Multiple Large VMDK Files - Need Cleanup

tholdren
tholdren used Ask the Experts™
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I have our email server on a VM and the datastore it resides on only has 20GB free space out of 500GB total.  There are multiple VMDK files but when I go to edit the settings in vSphere for this particular VM, only two of them are listed as the actual VMDKs that are currently running:

Hard Disk 1 (C drive for Windows Server 2008) - [Datastore1] ODC-MAIL1-000001.vmdk
Hard Disk 2 (D drive for Exchange 2010 databases) - [Datastore1] ODC-MAIL1_1-000001.vmdk

Are the other two large vmdk files needed?  My actual C: drive only takes up 21.5GB and our D drive with Exchange databases on it takes up 77.5GB

I've attached three screenshots.  Please advise.  Thank you.
vmdatastore.jpg
harddisk1.jpg
harddisk2.jpg
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Commented:
check Snapshot Manager you could have a VM running on a snapshot virtual disk.

looks like you have a snapshot, and eventually it will grow fill up the datastore and the VM will fail.

if snapshot is listed in snapshot manager proceed as follows

1. delete snapshot
2. Wait and Be Patient, snapshot merge and consolidation could take minutes, hours, days
this depends on size of snapshot and performance of datastore

if no snapshot is listed in snapshot manager proceed as follows

1. power off vm
2. create a snapshot in snapshot manager
3. wait 60 seconds
4. delete snapshot
5. Wait and Be Patient, snapshot merge and consolidation could take minutes, hours, days
this depends on size of snapshot and performance of datastore

BE PATIENT it could appear to hang at 95 to 99% for hours, but it will complete, do not be tempted to fiddle, restart vm, host etc

some more info on snapshots


A snapshot is NOT a backup of a VM; that is a gross misconception.

A snap shot is a way to preserve a point in time when the VM was running OK before making changes. A snapshot is NOT a way to get a static copy of a VM before making changes.  When you take a snapshot of a VM what happens is that a delta file gets created and the original VMDK file gets converted to a Read-Only file.  There is an active link between the original VMDK file and the new delta file.  Anything that gets written to the VM actually gets written to the delta file.   The correct way to use a snapshot is when you want to make some change to a VM like adding a new app or a patch; something that might damage the guest OS. After you apply the patch or make the change and it’s stable, you should really go into snapshot manager and delete the snapshot which will commit the changes to the original VM, delete the snap, and make the VMDK file RW. The official stance is that you really shouldn’t have more than one snap at a time and that you should not leave them out there for long periods of time. Adding more snaps and leaving them there a long time degrades the performance of the VM.  If the patch or whatever goes badly or for some reason you need to get back to the original unmodified VM, that’s possible as well.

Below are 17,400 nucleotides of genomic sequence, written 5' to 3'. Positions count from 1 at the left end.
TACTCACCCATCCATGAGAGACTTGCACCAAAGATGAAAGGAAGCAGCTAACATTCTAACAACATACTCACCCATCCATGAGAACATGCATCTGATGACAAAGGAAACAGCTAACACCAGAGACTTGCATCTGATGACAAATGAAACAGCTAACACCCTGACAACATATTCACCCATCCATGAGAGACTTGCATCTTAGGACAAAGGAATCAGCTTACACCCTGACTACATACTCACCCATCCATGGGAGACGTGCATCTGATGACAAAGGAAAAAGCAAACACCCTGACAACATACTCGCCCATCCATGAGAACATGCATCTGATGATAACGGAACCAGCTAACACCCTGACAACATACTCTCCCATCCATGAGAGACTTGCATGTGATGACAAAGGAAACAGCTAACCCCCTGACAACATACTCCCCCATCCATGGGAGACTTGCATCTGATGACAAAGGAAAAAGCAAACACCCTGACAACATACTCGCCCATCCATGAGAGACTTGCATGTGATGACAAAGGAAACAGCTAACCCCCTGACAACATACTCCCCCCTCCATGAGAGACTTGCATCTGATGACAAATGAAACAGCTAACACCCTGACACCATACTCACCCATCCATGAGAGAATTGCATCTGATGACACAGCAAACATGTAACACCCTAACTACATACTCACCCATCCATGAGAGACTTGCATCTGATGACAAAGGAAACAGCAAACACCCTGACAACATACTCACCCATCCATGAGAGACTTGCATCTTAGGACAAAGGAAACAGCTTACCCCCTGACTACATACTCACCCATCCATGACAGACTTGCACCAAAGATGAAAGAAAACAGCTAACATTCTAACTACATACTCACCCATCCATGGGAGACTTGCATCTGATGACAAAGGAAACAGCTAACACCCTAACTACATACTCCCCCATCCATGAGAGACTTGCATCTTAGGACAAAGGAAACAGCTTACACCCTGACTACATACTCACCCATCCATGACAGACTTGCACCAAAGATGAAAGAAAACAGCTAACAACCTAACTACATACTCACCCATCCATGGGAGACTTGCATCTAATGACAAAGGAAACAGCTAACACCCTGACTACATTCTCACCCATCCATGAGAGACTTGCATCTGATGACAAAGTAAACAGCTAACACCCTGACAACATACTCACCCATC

I highly recommend reading these 2 articles on VMware Virtual Machine Snapshots:

Understanding Snapshots - http://kb.vmware.com/kb/1015180
Snaphot Best Practices - http://kb.vmware.com/kb/1025279

Also check out the following Snapshot Articles by Eric Siebert

Pt.1- http://is.gd/Lajg4p
Pt.2- http://is.gd/NdKQWC
Pt.3- http://is.gd/tp2vEK

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